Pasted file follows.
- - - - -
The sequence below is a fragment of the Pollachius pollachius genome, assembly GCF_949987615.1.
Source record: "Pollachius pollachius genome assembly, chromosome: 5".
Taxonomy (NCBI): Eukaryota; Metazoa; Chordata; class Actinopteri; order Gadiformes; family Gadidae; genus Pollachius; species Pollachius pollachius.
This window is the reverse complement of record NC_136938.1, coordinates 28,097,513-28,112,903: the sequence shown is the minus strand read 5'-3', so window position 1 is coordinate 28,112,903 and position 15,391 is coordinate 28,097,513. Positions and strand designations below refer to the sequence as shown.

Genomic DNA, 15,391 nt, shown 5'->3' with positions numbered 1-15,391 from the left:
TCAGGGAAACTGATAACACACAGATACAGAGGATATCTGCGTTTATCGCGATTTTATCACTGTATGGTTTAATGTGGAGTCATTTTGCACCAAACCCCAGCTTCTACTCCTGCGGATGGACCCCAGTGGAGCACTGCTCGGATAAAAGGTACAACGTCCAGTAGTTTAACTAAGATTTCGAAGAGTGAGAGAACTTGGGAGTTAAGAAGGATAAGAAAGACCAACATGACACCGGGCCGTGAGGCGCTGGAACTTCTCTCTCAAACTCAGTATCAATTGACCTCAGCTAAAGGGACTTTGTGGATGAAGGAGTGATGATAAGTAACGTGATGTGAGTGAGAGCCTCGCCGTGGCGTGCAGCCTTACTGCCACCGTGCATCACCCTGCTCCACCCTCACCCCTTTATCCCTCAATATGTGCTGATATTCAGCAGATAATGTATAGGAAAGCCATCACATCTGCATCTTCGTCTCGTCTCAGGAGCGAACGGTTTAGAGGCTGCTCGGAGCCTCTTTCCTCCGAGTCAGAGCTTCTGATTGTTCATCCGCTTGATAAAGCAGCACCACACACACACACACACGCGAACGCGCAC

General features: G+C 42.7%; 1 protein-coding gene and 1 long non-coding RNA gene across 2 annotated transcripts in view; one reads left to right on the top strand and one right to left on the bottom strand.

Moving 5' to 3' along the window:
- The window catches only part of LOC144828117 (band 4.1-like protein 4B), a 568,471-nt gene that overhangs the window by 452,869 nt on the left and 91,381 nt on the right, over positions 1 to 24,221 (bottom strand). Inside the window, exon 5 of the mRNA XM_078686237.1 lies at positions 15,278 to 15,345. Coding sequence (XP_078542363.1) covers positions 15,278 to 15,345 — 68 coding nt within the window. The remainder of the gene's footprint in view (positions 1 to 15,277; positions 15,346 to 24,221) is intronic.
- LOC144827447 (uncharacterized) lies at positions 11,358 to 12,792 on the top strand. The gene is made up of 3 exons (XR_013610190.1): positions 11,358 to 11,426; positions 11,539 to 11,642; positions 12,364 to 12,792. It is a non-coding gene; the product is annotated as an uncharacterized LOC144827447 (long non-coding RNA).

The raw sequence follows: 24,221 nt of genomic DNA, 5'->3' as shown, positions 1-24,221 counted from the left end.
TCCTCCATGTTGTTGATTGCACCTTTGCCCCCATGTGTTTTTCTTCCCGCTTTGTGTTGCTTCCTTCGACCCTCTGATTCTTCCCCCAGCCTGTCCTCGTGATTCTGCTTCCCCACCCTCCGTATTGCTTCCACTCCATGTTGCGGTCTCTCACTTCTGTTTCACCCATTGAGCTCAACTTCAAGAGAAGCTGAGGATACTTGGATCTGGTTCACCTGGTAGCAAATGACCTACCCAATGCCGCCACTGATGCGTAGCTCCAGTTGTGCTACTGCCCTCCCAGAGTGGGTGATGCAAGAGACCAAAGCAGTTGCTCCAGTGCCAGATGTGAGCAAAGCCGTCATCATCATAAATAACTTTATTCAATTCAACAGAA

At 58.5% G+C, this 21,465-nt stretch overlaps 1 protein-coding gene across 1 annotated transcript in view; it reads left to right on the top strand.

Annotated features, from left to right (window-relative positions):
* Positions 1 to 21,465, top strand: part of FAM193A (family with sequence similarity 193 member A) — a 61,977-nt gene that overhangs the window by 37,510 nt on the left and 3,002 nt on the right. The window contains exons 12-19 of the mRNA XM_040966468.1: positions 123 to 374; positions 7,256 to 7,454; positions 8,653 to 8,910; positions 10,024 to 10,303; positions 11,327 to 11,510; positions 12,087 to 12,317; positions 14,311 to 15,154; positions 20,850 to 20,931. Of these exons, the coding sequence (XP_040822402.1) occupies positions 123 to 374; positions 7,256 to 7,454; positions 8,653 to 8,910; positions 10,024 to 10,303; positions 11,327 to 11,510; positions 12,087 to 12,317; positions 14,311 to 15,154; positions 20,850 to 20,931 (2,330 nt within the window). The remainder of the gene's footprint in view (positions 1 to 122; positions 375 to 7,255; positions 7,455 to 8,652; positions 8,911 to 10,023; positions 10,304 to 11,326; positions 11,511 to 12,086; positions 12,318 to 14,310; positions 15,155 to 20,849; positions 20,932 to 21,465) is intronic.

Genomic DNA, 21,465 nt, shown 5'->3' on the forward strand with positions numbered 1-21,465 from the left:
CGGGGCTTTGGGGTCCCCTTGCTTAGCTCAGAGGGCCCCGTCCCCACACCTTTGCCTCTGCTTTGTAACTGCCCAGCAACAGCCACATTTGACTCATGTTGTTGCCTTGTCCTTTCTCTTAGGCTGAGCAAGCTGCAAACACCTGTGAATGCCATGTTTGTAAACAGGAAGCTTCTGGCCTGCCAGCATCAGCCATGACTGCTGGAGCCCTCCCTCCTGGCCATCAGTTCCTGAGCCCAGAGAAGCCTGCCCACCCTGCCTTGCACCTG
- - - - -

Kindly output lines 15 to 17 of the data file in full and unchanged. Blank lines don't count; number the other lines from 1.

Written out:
* Positions 1 to 21,465, top strand: part of FAM193A (family with sequence similarity 193 member A) — a 61,977-nt gene that overhangs the window by 37,510 nt on the left and 3,002 nt on the right. The window contains exons 12-19 of the mRNA XM_040966468.1: positions 123 to 374; positions 7,256 to 7,454; positions 8,653 to 8,910; positions 10,024 to 10,303; positions 11,327 to 11,510; positions 12,087 to 12,317; positions 14,311 to 15,154; positions 20,850 to 20,931. Of these exons, the coding sequence (XP_040822402.1) occupies positions 123 to 374; positions 7,256 to 7,454; positions 8,653 to 8,910; positions 10,024 to 10,303; positions 11,327 to 11,510; positions 12,087 to 12,317; positions 14,311 to 15,154; positions 20,850 to 20,931 (2,330 nt within the window). The remainder of the gene's footprint in view (positions 1 to 122; positions 375 to 7,255; positions 7,455 to 8,652; positions 8,911 to 10,023; positions 10,304 to 11,326; positions 11,511 to 12,086; positions 12,318 to 14,310; positions 15,155 to 20,849; positions 20,932 to 21,465) is intronic.

Genomic DNA, 21,465 nt, shown 5'->3' on the forward strand with positions numbered 1-21,465 from the left:
CGGGGCTTTGGGGTCCCCTTGCTTAGCTCAGAGGGCCCCGTCCCCACACCTTTGCCTCTGCTTTGTAACTGCCCAGCAACAGCCACATTTGACTCATGTTGTTGCCTTGTCCTTTCTCTTAGGCTGAGCAAGCTGCAAACACCTGTGAATGCCATGTTTGTAAACAGGAAGCTTCTGGCCTGCCAGCATCAGCCATGACTGCTGGAGCCCTCCCTCCTGGCCATCAGTTCCTGAGCCCAGAGAAGCCTGCCCACCCTGCCTTGCACCTG